Greg Schiano Shows NFL Toughness to Solid Tampa Bay Buccaneers Roster
When the Tampa Bay Buccaneers organization fired head coach Raheem Morris for a dismal 2011 season, it needed to find and hire the next talented coach swiftly so it could get on with the business of NFL spring and summer—draft time, training and preseason. The fall season that counts in many big ways was looming as well.
The NFL draft requires a coaching staff for preparation and execution, even before minicamps and training begin prior to the preseason and regular season.
It’s a tall job with a big order, but the Bucs settled on Rutgers coach Greg Schiano after a 24-day search on January 27 of this year.
Schiano’s five-year contract gives him the opportunity to take a young team—built through the draft and practice squad and pillaged by the league over the past three years—to better results.
New moves have been swift.
The Bucs and Schiano moved fast to sign free agents Vincent Jackson, Carl Nicks and Eric Wright. Their experience will help a young team that needs veteran guidance beyond the many coaching moments players know.
Schiano also moved quickly to hire his staff, about half of whom held college jobs, not NFL roles. Those coaches new to the NFL will get a speedy baptism, but they bring knowledge right now of college player talents that will be helpful in this draft and a few more beyond.
The Bucs and Schiano announced, too, that no player on the roster has a starting job—yet. That means it’s a clean slate, an opportunity for some marginal players and also a notice to young or aging veterans to step it up.
The first volunteer minicamp recently was intense, even college-like in its regimen. Attendance was high-percentage and participation was substantial. After all, jobs are on the line, and NFL jobs are lucrative and life-changing—so few achieve.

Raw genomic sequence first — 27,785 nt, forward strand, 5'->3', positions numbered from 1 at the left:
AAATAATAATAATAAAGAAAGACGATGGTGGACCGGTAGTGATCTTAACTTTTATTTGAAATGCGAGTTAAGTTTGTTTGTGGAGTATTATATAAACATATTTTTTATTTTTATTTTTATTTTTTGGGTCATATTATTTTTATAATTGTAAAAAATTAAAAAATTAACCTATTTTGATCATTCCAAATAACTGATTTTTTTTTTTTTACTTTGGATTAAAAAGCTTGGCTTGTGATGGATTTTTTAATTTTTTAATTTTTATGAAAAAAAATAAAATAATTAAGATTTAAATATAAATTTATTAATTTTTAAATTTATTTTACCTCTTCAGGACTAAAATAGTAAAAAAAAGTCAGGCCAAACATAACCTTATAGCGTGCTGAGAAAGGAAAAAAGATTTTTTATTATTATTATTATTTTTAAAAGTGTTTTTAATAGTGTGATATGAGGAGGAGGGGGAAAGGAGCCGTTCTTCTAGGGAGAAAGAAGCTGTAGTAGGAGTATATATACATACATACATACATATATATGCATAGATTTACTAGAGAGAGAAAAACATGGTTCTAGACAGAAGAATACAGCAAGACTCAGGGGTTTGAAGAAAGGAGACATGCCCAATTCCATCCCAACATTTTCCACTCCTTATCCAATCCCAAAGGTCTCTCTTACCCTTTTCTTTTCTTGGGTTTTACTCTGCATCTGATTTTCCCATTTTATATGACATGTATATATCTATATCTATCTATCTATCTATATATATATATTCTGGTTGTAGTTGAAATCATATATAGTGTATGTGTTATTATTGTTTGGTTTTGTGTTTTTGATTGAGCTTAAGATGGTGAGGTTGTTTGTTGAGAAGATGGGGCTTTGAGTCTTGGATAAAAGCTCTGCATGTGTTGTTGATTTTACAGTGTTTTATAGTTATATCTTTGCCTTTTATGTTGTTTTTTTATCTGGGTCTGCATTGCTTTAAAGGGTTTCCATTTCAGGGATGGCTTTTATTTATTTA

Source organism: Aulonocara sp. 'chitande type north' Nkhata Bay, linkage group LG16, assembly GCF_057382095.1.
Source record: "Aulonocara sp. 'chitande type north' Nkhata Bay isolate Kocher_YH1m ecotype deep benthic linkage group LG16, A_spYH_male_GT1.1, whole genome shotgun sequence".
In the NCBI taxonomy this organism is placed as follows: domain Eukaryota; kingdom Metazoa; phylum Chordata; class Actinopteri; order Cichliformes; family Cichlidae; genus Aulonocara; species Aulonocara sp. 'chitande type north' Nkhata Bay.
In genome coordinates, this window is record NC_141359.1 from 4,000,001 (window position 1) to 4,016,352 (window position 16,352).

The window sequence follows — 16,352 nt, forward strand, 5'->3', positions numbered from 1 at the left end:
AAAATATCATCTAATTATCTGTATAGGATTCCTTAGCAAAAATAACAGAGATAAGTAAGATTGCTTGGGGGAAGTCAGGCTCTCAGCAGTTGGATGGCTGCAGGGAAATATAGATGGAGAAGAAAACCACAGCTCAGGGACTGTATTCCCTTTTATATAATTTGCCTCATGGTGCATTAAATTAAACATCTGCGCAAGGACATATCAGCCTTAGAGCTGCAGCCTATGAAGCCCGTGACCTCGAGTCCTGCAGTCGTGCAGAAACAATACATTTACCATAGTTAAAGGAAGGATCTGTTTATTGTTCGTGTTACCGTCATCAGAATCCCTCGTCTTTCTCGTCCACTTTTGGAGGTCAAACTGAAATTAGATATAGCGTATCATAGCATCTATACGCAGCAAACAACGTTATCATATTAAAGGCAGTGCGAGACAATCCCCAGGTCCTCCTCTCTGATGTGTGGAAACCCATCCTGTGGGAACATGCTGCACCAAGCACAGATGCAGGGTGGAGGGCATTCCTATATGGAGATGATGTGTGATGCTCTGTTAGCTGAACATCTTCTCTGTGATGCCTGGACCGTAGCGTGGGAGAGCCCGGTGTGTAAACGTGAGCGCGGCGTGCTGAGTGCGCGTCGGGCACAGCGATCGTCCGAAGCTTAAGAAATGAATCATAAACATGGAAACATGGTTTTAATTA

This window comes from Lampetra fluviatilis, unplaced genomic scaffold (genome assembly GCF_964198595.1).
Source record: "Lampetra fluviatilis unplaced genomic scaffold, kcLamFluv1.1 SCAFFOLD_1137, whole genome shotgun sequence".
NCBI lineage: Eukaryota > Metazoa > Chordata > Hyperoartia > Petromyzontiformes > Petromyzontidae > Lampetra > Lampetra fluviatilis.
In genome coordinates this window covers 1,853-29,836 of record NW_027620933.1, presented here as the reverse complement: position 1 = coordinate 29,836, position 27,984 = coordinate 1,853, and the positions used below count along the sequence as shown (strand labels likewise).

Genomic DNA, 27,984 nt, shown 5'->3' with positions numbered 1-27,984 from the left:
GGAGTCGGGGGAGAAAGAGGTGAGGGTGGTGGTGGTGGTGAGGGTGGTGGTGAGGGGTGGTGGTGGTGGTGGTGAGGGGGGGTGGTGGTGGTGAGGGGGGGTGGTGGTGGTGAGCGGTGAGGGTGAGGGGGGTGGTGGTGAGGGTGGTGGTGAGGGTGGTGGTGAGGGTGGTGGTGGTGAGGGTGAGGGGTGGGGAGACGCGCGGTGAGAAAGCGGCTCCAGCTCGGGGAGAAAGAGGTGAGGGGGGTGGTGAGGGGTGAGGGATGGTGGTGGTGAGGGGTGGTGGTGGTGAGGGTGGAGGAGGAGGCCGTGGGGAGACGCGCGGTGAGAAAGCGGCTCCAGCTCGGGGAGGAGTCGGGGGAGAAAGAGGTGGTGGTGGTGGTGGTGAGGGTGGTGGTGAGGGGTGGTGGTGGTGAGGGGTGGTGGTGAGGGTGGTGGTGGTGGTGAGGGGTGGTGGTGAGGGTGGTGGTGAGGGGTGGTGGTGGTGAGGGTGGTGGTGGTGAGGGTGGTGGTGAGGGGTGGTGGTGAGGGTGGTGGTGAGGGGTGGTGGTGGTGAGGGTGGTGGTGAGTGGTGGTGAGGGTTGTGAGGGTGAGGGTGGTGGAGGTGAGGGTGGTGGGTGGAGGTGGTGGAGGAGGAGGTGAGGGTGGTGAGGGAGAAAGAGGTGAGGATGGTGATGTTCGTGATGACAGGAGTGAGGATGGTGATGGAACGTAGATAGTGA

More activity is sure to come.
Erasing the last 10 games of 2011 will take some time. The Buccaneers lost them by a total of 175 points. (Easy math—17.5 point average loss.) During the last five games, the average loss was by 23 points per game. Ouch.
But with a new coach and staff and a young team with talent, the future can be bright.
Schiano brings NFL experience from his three years with the Bears ending in 1998, and he brings a proven win record at Rutgers that started slow but improved dramatically over time at a college not known for football excellence.
Schiano has a large asset on his side—tall and big Josh Freeman is a franchise quarterback. Surrounding Freeman with top picks and veterans is a goal that can turn the 2011 Buccaneer record into forgotten numbers. He spoke to buccaneers.com about Freeman’s ability in the recent minicamp.
"What I see now is a guy that is incredibly hungry and incredibly focused to do what we're asking him to do,” Schiano said. “He wants to be great."
“He's learning a new vocabulary, he's learning new plays, yet he's being asked to be the leader. I think he's doing a good job.”
The next big step for the new Buccaneers is draft day when their fifth pick and others may play out huge.
General manager Mark Dominik had thoughts to share with buccaneers.com on those big moments.
“A lot of work that goes into it to make sure you make the right pick,” Dominik said. "We as an organization will take the player that we think fits, whether that's in that top five or not. If we don't think so, I have no problem making that selection."
"I do like where we're at—at number five."
On the way to being No. 1, as all NFL teams work and dream for, every move and every effort along the way counts.
The next move, draft day, is up soon.
Unless otherwise noted, information and quotes were obtained from www.Buccaneers.com
Photo credit: Dwight Drum at Racetake.com
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